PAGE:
Constant Pressure Charts: 300 mb

Constant Pressure Charts: 300 mb

The air pressure everywhere on this map is 300 millibars. The lines represent the height, in meters, of the altitude where the air pressure is 300 mb.

An air pressure of 300 millibars is said to occur near 30,000 feet (9,100 meters) in elevation. But the height ranges from near 27,000 to 32,000 feet (8,200 to 9,600 meters).

For the heights of each 300 mb contour the last digit, 0 (zero), is omitted from the chart. By adding a zero to the end of the four digit height value reveals the actual height in meters. For example, a height value of "912" means the actual height is 9,120 meters (29,921 feet).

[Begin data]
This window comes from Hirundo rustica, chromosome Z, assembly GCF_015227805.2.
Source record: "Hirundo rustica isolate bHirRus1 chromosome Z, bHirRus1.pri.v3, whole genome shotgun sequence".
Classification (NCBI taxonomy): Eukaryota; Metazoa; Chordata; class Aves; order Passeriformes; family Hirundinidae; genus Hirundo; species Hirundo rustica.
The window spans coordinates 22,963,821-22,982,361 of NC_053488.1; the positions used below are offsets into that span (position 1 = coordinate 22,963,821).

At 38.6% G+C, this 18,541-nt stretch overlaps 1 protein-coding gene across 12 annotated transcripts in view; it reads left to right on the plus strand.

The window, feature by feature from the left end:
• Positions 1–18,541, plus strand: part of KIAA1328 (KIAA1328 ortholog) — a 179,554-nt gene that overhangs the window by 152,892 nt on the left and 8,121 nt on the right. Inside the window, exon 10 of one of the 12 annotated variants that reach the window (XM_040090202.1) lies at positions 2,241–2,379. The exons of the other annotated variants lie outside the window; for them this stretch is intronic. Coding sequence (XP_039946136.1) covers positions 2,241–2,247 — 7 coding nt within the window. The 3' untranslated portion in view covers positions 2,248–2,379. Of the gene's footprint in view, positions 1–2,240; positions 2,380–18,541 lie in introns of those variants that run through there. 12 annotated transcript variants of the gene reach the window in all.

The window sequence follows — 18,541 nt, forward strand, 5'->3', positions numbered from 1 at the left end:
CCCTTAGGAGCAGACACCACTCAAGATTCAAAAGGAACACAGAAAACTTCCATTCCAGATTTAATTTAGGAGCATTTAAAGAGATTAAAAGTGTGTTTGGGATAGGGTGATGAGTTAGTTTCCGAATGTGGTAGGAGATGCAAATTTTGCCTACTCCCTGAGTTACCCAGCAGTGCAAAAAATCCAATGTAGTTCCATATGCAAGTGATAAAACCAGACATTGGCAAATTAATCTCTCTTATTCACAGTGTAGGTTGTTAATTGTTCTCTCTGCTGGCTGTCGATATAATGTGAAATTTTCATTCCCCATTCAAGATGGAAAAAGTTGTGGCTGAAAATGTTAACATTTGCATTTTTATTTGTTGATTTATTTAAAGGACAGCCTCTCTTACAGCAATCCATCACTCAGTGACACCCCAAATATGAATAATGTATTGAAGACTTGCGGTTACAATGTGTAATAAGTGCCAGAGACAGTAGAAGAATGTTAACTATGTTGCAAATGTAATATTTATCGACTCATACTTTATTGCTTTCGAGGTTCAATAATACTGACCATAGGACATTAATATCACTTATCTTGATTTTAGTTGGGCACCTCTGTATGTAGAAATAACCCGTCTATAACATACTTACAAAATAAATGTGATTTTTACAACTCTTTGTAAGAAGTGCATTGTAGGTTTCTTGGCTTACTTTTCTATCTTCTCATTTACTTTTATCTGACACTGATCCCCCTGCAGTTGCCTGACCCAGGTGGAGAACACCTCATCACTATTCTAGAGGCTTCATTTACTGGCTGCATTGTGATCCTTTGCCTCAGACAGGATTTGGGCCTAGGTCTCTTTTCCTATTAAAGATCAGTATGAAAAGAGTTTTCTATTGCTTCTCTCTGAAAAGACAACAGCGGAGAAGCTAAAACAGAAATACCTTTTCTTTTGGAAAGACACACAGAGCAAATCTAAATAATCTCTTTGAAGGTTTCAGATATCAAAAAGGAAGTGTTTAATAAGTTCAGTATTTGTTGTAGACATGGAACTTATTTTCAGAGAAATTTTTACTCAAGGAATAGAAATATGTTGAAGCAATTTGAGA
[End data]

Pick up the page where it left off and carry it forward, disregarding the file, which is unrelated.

Like the 200 mb chart this chart is primarily used to locate the jet stream. The jet stream is identified where the wind speed is 70 kt (81 mph / 130 km/h) or greater (colored shading).

Therefore, contours of equal wind speed (isotachs drawn at 20 kt intervals) are common on this chart. At this altitude, the direction of the wind almost always blows parallel to the contours.

On the map (below) the toggles for wind contours, heights and barb show what is typically displayed on the 300 mb chart. The toggles for the jet stream and surface weather are for illustrative purposes. The "200 mb vs. 300 mb Jet" toggle compares the location of the jet stream as each level

Note the location of the jet stream at the 300 mb level is typically on the poleward side of the 200 mb position. Also, at 200 mb, the jet stream located in the Gulf of Mexico is the sub-tropical jet stream. It is located at a higher altitude in the atmosphere as compared to the polar jet stream. As such it is usually not seen at the 300 mb level.

Map of the North America
Surface weather in relation to the constant pressure chart.
200 mb 300 mb jet stream comparison
Location of the jet stream
Wind barbs
Wind contours
Height contours